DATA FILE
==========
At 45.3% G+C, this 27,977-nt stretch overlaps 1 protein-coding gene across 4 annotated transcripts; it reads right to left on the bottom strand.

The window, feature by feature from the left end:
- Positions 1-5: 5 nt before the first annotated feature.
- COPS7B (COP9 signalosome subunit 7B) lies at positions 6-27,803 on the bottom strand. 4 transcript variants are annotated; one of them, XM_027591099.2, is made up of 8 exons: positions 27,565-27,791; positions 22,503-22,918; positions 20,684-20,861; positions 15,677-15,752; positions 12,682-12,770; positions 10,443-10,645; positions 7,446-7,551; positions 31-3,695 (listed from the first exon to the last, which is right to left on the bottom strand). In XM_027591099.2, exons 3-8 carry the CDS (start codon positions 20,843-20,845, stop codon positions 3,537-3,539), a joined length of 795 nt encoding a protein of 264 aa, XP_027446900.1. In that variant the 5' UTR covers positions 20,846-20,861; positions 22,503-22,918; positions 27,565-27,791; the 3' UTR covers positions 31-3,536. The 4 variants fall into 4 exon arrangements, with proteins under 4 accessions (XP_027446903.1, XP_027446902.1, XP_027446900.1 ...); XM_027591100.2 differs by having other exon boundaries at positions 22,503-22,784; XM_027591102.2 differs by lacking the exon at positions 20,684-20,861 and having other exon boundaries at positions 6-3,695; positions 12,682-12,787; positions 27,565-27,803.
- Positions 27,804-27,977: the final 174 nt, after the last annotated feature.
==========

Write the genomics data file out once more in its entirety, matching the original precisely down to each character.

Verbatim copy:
At 45.3% G+C, this 27,977-nt stretch overlaps 1 protein-coding gene across 4 annotated transcripts; it reads right to left on the bottom strand.

The window, feature by feature from the left end:
- Positions 1-5: 5 nt before the first annotated feature.
- COPS7B (COP9 signalosome subunit 7B) lies at positions 6-27,803 on the bottom strand. 4 transcript variants are annotated; one of them, XM_027591099.2, is made up of 8 exons: positions 27,565-27,791; positions 22,503-22,918; positions 20,684-20,861; positions 15,677-15,752; positions 12,682-12,770; positions 10,443-10,645; positions 7,446-7,551; positions 31-3,695 (listed from the first exon to the last, which is right to left on the bottom strand). In XM_027591099.2, exons 3-8 carry the CDS (start codon positions 20,843-20,845, stop codon positions 3,537-3,539), a joined length of 795 nt encoding a protein of 264 aa, XP_027446900.1. In that variant the 5' UTR covers positions 20,846-20,861; positions 22,503-22,918; positions 27,565-27,791; the 3' UTR covers positions 31-3,536. The 4 variants fall into 4 exon arrangements, with proteins under 4 accessions (XP_027446903.1, XP_027446902.1, XP_027446900.1 ...); XM_027591100.2 differs by having other exon boundaries at positions 22,503-22,784; XM_027591102.2 differs by lacking the exon at positions 20,684-20,861 and having other exon boundaries at positions 6-3,695; positions 12,682-12,787; positions 27,565-27,803.
- Positions 27,804-27,977: the final 174 nt, after the last annotated feature.